ThemeFortress has released a new WordPress framework, Reverie, based off ZURB‘s Foundation framework. Reverie was built using HTML 5 and uses a grid system to help with creating layouts. It also uses media queries to adjust to different devices such as tablets and smart phones.
The feature list for Reverie includes:
- HTML5 Boilerplate standard,
- hNews microformat ready,
- separate Foundation files,
- clean image HTML output for TinyMCE,
- custom menu output for ZURB’s sub navigation, and
- custom caption output for HTML5 tags.
If you’re interested in more information about Reverie, check out the theme page over at ThemeFortress. If you use frameworks, what’s your go-to theme? Or do you prefer doing everything from
Headway Themes has just released the third version of their drag n’ drop theme this week. This looks like a big release. Apparently they rewrote the code base from the ground up to improve the speed and allow for greater complexity. They’ve also revamped the user interface of the theme editing area and it looks pretty slick!
They’ve made tons of changes, more than I could cover here. Go ahead and check out the nice blog post they wrote about it. They’re also sporting a nice new site-wide redesign, which happened to be my pick in our last WPCandy podcast (you do listen to the podcast right?) Clay Griffiths and I are both alumnus of WPCoder; it’s really cool to see his business thriving. What about you, commentors? Any experiences with Headway?
I’m excited to introduce a new show to WPCandy today called First Taste. In this series of videos a couple of us will sit down for a few minutes with a new theme or plugin and just try it out. It’s not a full written review, but it’s also more than just a quick look. Get a preview of a product, a feel for how it operates, and hear our candid thoughts in each episode.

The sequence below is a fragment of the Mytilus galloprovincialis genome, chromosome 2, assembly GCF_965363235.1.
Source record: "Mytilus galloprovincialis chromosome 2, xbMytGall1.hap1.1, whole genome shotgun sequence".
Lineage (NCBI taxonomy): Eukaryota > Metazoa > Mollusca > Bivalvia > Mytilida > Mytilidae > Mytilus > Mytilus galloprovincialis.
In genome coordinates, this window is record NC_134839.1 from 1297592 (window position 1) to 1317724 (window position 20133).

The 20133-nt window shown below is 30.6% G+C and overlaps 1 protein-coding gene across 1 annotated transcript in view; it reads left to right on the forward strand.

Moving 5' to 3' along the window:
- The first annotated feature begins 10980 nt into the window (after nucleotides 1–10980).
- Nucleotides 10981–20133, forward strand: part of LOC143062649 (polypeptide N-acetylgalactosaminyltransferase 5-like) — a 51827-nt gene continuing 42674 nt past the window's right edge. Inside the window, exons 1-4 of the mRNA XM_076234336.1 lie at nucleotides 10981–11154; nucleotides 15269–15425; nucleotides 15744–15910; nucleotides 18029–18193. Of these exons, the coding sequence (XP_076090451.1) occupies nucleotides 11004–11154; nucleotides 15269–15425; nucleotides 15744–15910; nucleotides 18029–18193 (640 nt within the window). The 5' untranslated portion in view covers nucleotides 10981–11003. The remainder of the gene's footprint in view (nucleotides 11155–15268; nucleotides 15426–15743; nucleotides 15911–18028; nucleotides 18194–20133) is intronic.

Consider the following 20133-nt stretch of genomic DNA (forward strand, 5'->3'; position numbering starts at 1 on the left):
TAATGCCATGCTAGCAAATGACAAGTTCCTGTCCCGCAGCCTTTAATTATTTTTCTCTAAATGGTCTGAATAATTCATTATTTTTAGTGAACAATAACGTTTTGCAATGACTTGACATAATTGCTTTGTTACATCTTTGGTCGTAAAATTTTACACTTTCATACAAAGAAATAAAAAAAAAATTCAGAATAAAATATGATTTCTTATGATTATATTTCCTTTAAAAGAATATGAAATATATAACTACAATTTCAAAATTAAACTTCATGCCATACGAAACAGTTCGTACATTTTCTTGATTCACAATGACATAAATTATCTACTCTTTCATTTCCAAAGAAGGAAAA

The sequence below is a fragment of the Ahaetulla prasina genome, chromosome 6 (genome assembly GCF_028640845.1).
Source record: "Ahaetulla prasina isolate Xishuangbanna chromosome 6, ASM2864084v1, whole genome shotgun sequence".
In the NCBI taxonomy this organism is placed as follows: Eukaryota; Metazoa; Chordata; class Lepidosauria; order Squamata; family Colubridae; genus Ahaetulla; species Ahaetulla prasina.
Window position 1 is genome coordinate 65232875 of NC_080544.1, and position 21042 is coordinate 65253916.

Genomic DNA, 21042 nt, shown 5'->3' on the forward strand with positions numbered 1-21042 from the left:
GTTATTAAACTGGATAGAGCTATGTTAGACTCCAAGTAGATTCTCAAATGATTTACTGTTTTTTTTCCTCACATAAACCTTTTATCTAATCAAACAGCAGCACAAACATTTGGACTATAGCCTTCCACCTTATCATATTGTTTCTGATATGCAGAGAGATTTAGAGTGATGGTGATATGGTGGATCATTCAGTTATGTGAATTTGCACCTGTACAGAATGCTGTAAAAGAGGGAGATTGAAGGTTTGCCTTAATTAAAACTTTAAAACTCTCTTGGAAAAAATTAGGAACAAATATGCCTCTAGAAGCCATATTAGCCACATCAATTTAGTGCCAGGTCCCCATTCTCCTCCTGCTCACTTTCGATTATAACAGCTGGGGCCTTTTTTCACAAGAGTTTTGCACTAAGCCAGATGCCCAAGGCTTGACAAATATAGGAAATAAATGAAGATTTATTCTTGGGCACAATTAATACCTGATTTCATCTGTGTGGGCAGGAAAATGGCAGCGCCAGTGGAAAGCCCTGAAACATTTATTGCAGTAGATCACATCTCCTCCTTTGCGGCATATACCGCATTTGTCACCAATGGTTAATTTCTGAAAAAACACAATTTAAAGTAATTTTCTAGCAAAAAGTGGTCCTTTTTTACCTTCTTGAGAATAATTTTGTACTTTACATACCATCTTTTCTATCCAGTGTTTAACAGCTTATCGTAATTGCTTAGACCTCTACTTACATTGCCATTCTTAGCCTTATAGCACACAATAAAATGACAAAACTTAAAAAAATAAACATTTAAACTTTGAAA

In this episode of First Taste, Brian and I take a look at the new Pagelines Framework 2.0 that was released yesterday. I’ll be publishing a proper review shortly, but in the meantime you can have a First Taste in the video posted after the jump.
The video is embedded at the top of this post’s page.
MassivePress, the group of collaborators from various corners of the WordPress community, are holding their second meetup this week in San Diego, California. The photo above is from the first day of their event, where each company is showcasing what they’ve been working on.
The last time these folks met up was back in August, and if this one is anything like last time we can expect a good number of photos (and videos) from the event.
It’s been about three months since VaultPress previewed their new Multisite support, where they invited beta testers to come and help them test it out in the wild. We’re a bit late on this news, but there’s a good chance you might not have heard: a little while ago VaultPress announced that Multisite support had now been officially added to the plugin.
Krista Stevens pointed out within the announcement that each site would still require an individual subscription, with the cheapest option currently being $15 per month. VaultPress will still function as normal with your main site and backup the networks user table, plugins, and themes.
The (good) news swept round the internet and Twitter, although I do think a couple of people would have liked a different pricing structure. Donnacha Mac Gloinn mentioned it in the comments of the announcement post, where Pete Davis was on had with a reply:
[...] I agree with you that many companies would introduce some kind of sliding scale pricing with a product like this, and it’s something that we’ll probably look at too, but not yet: we’re focused on getting all the features built first.
Andrea Rennick does make an interesting point in a short post on WPMUTutorials.
Do you use VaultPress, and are you excited to see Multisite support as much as others are? Do you think they should have introduced a sliding scale pricing structure right from the start, or is it a smart move to get the functionality in place first?